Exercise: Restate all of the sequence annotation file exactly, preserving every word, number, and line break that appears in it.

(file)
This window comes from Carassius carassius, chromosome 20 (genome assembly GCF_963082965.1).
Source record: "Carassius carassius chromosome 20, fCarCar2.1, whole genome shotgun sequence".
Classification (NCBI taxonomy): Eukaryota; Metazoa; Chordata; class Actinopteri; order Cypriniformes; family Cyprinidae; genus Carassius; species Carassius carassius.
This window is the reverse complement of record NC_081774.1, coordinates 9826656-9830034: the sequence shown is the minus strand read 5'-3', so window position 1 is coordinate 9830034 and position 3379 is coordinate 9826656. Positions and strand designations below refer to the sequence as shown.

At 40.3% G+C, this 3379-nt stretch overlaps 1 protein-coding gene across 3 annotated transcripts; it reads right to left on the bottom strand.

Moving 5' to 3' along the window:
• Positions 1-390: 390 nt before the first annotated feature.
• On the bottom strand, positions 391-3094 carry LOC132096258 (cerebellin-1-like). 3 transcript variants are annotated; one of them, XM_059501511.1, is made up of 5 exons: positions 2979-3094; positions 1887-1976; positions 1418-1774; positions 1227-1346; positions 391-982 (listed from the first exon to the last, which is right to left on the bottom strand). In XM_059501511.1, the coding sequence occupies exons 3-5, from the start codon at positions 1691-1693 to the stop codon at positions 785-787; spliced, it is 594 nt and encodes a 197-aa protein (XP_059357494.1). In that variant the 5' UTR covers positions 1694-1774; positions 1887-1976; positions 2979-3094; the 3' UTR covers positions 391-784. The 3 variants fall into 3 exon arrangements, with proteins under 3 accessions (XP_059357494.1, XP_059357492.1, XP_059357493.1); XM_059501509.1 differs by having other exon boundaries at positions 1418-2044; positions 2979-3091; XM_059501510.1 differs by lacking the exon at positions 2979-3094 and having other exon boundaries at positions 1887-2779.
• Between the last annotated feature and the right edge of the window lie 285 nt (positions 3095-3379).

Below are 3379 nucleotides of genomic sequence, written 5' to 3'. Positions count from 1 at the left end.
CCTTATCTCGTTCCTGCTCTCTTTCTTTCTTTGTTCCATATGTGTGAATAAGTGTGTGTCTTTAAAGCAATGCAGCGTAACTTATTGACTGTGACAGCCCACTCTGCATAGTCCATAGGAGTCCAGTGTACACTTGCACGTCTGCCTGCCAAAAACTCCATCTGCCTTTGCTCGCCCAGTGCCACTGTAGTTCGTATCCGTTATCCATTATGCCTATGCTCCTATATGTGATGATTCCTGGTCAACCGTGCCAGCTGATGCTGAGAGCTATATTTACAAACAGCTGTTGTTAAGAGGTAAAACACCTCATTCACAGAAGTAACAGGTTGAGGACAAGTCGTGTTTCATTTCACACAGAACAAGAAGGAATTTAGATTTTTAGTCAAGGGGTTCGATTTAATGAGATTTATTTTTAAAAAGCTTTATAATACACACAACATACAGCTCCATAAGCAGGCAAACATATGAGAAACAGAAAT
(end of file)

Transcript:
This window comes from Carassius carassius, chromosome 20 (genome assembly GCF_963082965.1).
Source record: "Carassius carassius chromosome 20, fCarCar2.1, whole genome shotgun sequence".
Classification (NCBI taxonomy): Eukaryota; Metazoa; Chordata; class Actinopteri; order Cypriniformes; family Cyprinidae; genus Carassius; species Carassius carassius.
This window is the reverse complement of record NC_081774.1, coordinates 9826656-9830034: the sequence shown is the minus strand read 5'-3', so window position 1 is coordinate 9830034 and position 3379 is coordinate 9826656. Positions and strand designations below refer to the sequence as shown.

At 40.3% G+C, this 3379-nt stretch overlaps 1 protein-coding gene across 3 annotated transcripts; it reads right to left on the bottom strand.

Moving 5' to 3' along the window:
• Positions 1-390: 390 nt before the first annotated feature.
• On the bottom strand, positions 391-3094 carry LOC132096258 (cerebellin-1-like). 3 transcript variants are annotated; one of them, XM_059501511.1, is made up of 5 exons: positions 2979-3094; positions 1887-1976; positions 1418-1774; positions 1227-1346; positions 391-982 (listed from the first exon to the last, which is right to left on the bottom strand). In XM_059501511.1, the coding sequence occupies exons 3-5, from the start codon at positions 1691-1693 to the stop codon at positions 785-787; spliced, it is 594 nt and encodes a 197-aa protein (XP_059357494.1). In that variant the 5' UTR covers positions 1694-1774; positions 1887-1976; positions 2979-3094; the 3' UTR covers positions 391-784. The 3 variants fall into 3 exon arrangements, with proteins under 3 accessions (XP_059357494.1, XP_059357492.1, XP_059357493.1); XM_059501509.1 differs by having other exon boundaries at positions 1418-2044; positions 2979-3091; XM_059501510.1 differs by lacking the exon at positions 2979-3094 and having other exon boundaries at positions 1887-2779.
• Between the last annotated feature and the right edge of the window lie 285 nt (positions 3095-3379).

Below are 3379 nucleotides of genomic sequence, written 5' to 3'. Positions count from 1 at the left end.
CCTTATCTCGTTCCTGCTCTCTTTCTTTCTTTGTTCCATATGTGTGAATAAGTGTGTGTCTTTAAAGCAATGCAGCGTAACTTATTGACTGTGACAGCCCACTCTGCATAGTCCATAGGAGTCCAGTGTACACTTGCACGTCTGCCTGCCAAAAACTCCATCTGCCTTTGCTCGCCCAGTGCCACTGTAGTTCGTATCCGTTATCCATTATGCCTATGCTCCTATATGTGATGATTCCTGGTCAACCGTGCCAGCTGATGCTGAGAGCTATATTTACAAACAGCTGTTGTTAAGAGGTAAAACACCTCATTCACAGAAGTAACAGGTTGAGGACAAGTCGTGTTTCATTTCACACAGAACAAGAAGGAATTTAGATTTTTAGTCAAGGGGTTCGATTTAATGAGATTTATTTTTAAAAAGCTTTATAATACACACAACATACAGCTCCATAAGCAGGCAAACATATGAGAAACAGAAAT